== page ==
A year ago today, my paternal Grandmother passed away. She was 104.
She was born the year after the Wright Brothers first flew at Kitty Hawk.
When she was 9, in 1913, her hometown of Fairmount, IN experienced the equivalent of four months of rain in three days, a Midwest flooding that destroyed a large part of Dayton, Ohio. In the picture above she is standing with her nephew, the floodwaters lapping at the steps of her home.
She was 14 when The War to End All Wars ended, in November, 1918.
She was a young mother of two girls and two boys during the depression years; she and my Grandfather traveled to Knoxville, TN looking for work during these years. Grandmother was 37 years old when America entered the Second World War.
She was a careful and frugal housewife, as the times required, and with her husband raised four children that embodied integrity and honesty, just like their parents.
She was an accomplished seamstress and needlewoman; she was also an artist, quilter, a great cook, Mother, Wife, Sister. One woman, many roles.
My Mother with Grandmother in the mid 60's. Such elegant women.
Her sewing machine, circa 1960; at the time a state-of-the-art Singer 401. I think you needed a college degree to figure out how to use all the cams that create the decorative stitches. The needlepoint stool was her work. Her needlepoint is breathtakingly beautiful.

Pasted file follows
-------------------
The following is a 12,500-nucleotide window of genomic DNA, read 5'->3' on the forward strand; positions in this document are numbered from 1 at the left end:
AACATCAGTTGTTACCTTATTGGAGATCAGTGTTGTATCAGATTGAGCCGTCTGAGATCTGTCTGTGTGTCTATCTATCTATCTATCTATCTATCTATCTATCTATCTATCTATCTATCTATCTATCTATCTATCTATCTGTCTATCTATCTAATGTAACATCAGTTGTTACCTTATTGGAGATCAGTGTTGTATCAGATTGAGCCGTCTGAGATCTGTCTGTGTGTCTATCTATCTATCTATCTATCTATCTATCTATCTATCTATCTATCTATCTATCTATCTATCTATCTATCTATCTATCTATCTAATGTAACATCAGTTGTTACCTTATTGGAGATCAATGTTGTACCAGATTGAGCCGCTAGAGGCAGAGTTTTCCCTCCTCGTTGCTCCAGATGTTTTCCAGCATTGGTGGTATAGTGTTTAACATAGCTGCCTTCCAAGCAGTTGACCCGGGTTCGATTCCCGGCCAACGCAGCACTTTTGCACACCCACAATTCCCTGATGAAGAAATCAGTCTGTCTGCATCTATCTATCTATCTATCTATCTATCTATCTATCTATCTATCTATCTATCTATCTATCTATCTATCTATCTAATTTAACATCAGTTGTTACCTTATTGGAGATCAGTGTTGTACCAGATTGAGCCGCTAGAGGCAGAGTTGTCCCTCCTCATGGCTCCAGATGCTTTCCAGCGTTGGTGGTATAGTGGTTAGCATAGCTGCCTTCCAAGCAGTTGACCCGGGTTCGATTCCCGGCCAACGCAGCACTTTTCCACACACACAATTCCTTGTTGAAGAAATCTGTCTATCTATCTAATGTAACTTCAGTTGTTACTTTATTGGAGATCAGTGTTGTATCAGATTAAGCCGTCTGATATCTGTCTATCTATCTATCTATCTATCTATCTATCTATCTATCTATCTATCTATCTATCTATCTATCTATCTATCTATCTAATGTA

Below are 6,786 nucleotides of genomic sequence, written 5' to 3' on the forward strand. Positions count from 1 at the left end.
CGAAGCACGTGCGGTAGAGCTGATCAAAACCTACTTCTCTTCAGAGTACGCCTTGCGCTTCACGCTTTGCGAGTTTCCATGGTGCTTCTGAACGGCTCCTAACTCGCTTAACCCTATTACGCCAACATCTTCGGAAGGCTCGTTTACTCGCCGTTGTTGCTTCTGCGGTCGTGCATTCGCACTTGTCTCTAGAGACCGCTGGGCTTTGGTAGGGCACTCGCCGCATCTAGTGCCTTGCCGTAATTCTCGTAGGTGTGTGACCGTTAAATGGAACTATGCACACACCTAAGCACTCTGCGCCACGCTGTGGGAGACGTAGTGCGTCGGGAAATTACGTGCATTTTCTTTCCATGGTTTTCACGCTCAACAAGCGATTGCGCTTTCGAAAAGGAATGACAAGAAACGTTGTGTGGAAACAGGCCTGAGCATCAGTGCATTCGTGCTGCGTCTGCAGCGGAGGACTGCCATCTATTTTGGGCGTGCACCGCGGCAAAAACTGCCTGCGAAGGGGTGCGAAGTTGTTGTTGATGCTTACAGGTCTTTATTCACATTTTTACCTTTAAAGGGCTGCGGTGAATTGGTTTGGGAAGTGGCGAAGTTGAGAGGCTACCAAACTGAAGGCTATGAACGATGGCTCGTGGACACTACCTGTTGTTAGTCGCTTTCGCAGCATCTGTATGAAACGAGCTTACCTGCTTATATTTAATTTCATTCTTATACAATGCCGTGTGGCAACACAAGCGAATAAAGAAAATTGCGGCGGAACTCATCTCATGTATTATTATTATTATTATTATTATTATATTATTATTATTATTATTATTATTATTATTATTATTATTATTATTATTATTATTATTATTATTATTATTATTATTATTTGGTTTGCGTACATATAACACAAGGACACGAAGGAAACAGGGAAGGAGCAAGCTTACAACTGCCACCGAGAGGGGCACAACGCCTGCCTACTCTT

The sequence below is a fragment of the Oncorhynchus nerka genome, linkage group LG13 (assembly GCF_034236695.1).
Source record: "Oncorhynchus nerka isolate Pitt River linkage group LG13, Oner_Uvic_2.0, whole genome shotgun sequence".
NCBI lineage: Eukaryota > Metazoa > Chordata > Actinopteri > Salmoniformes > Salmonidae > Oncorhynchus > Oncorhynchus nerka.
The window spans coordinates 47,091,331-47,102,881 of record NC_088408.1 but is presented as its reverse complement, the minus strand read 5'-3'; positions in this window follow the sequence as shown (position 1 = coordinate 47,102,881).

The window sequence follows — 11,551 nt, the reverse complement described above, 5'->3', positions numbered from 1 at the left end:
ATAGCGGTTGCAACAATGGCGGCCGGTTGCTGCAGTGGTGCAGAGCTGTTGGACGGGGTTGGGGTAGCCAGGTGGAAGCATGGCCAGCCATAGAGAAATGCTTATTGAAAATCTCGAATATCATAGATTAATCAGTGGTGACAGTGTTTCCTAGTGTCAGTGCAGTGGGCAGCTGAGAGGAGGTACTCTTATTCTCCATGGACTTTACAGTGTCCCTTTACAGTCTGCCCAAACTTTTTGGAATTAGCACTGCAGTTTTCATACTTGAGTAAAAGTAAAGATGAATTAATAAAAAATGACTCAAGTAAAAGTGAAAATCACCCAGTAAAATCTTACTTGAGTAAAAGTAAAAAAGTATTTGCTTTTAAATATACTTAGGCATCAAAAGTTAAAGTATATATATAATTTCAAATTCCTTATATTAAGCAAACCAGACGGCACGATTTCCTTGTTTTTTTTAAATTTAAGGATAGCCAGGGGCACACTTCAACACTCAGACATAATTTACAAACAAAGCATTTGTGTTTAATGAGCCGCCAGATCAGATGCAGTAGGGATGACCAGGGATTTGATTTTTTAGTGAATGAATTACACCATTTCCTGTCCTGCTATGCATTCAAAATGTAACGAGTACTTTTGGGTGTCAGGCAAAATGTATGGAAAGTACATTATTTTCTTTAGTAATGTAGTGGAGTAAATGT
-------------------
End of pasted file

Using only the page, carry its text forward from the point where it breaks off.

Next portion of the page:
In later years her creative passion turned to French beading, and she made the most exquisite beaded flower arrangements. These are two of my favorites.
In 1996, when she was 92. A picture from my parents 40th wedding anniversary celebration. Growing old takes a lot of courage, to know that you are the last living member of your generation. A lonely place to be; my Grandmother had courage in spades.
In 2005, at Grandmother's 101st birthday celebration. In the last few years I enjoyed giving Grandmother a doll for her birthday. Her short term memory was being hijacked, but she never lost her sense of humor, and she always knew each of us.
From the Wright Brother's first flight, to Neil Armstrong walking on the Moon. Terrible wars and a devastating economic depression, but also Women's Suffrage, the end of Polio as a childhood killer, and the Civil Rights Act. Cars, planes, computers, cell phones. A shrinking globe and a population that grew from 80 million to over 305 million in the US alone. What a century my Grandmother witnessed.
We miss you, Grandmother.